It’s best practice to have a contingency fund in your budget to cover unforeseen expenses. Planning for these helps your budget remains flexible and resilient, allowing you to handle financial surprises without major disruptions. You can do this by assessing past incidents of unexpected costs — as well as industry-specific risks — to determine an appropriate amount for the contingency fund. 

Step 8: Consolidate Departmental Budgets

Consolidation provides a holistic view of your finances and helps identify potential areas for cost savings and efficiency improvements. Combine the budgets from different departments to create a comprehensive financial overview. Ensure each department’s budget aligns with the overall business objectives and contributes to the company’s financial goals. 

Step 9: Review and Adjust

Continuous assessment and adjustment helps your budget remain relevant and effective. You can review your budget periodically and make adjustments based on actual performance and changing business conditions. Use these reviews to identify variances, analyze their causes, and make necessary adjustments. 

Step 10: Implement Budget Controls

Budget controls help prevent overspending, ensure financial accountability, and maintain alignment with your financial goals. Set up procedures to monitor and control spending. Establish approval processes for expenditures, set spending limits, and implement regular financial reviews. Use budgeting software to track expenses in real-time. 

Step 11: Communicate the Budget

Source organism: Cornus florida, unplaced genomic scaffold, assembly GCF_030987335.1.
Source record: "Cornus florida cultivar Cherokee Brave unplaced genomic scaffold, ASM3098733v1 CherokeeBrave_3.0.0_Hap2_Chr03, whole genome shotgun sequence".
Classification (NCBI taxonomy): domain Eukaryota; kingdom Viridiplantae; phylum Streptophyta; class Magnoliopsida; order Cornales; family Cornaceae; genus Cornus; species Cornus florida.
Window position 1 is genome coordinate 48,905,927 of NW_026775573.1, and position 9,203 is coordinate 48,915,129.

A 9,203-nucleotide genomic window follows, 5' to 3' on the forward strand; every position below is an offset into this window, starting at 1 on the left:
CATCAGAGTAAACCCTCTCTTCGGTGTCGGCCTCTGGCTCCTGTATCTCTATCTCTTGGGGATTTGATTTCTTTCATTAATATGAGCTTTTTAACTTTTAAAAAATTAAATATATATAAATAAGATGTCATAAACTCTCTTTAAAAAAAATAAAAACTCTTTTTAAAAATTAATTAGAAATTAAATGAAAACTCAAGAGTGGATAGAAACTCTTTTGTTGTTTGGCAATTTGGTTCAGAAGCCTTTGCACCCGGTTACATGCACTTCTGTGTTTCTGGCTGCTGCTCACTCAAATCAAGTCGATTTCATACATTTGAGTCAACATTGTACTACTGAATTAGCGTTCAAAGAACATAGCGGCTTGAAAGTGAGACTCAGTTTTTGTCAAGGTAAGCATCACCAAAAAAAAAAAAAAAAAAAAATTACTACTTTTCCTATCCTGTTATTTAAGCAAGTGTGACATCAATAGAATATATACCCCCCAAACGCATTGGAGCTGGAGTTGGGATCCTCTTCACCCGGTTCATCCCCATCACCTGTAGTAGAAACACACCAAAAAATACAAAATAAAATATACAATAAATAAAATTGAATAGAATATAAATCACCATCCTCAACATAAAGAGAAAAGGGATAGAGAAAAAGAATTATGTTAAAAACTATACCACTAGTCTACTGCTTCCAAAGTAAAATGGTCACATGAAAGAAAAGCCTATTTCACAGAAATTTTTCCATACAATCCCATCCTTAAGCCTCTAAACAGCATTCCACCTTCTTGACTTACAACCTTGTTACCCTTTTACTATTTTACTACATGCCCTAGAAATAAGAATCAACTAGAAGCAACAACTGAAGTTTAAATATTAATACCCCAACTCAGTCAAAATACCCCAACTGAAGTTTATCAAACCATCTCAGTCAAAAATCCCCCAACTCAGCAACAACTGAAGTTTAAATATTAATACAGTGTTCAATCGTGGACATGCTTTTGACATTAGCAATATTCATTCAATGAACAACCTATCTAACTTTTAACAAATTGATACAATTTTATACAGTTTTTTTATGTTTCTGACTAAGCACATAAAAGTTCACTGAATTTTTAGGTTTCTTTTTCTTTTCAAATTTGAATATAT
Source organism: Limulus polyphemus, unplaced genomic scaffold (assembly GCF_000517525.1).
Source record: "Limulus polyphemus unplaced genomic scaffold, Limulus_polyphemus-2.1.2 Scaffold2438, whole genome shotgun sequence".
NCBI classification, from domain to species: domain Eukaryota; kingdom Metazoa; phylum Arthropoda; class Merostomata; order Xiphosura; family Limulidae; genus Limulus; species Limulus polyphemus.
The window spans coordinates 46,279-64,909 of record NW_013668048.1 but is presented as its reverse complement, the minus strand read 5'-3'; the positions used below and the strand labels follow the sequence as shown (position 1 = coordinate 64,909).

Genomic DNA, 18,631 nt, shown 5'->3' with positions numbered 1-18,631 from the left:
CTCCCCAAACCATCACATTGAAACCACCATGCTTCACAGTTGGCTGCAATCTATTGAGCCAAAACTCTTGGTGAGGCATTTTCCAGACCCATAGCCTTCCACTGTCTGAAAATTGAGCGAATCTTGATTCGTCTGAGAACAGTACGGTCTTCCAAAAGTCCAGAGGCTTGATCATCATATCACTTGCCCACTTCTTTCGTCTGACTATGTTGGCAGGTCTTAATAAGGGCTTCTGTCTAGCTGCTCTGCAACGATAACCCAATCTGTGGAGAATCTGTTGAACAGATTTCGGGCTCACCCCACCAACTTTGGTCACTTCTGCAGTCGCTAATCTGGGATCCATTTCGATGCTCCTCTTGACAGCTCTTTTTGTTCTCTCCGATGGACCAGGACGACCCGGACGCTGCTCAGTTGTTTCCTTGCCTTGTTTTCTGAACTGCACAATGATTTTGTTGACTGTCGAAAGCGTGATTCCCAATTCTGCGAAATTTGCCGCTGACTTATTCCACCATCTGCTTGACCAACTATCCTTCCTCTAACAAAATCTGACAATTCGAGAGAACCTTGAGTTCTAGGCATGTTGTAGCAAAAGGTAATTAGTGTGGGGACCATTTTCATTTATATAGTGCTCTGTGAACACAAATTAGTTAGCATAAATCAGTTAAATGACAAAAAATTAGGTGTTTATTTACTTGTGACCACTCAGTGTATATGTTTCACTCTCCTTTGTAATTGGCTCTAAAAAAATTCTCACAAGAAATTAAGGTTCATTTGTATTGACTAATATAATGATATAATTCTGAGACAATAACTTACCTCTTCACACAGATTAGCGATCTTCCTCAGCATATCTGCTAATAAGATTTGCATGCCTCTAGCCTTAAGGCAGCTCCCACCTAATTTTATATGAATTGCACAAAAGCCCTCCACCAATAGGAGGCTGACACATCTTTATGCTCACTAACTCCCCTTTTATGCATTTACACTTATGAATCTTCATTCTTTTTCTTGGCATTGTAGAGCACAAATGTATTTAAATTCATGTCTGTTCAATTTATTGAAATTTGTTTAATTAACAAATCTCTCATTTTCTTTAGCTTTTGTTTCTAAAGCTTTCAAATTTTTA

Clear communication helps align everyone’s efforts towards achieving the financial goals and fosters a culture of financial responsibility. Present the budget to your team, highlighting key objectives, assumptions, and expectations. This is a great opportunity to provide training on budget management, answer questions, and make sure all stakeholders understand the budget and their roles in meeting it.

By following these steps, you can create an operating budget that empowers you to monitor performance and make strategic growth decisions.

Grow Your Budget Through Employee Wellbeing 

Operating budgets can guide your business through financial decisions by providing a structured roadmap for revenue and expense management. Including wellness programs in the operating budget is becoming more common as investing in employee wellbeing positively impacts spending and revenue. 

Wellness programs can help foster a healthier, more engaged workforce, but they also help save money. In fact, Wellhub’s Return on Wellbeing 2024 report found that 78% of HR leaders report a decrease in healthcare costs because of wellbeing programs. Healthy employees tend to be more productive, which leads to increased operational efficiency and, ultimately, higher revenues!

Explore how wellness programs can unlock benefits for your employees and the bottom line when you talk with a Wellbeing Specialist

Company healthcare costs drop by up to 35% with Wellhub! (* Based on proprietary research comparing healthcare costs of active Wellhub users to non-users.) Talk to a Wellbeing Specialist to see how we can help reduce your healthcare spending!

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Wellhub Editorial Team

The Wellhub Editorial Team empowers HR leaders to support worker wellbeing. Our original research, trend analyses, and helpful how-tos provide the tools they need to improve workforce wellness in today's fast-shifting professional landscape.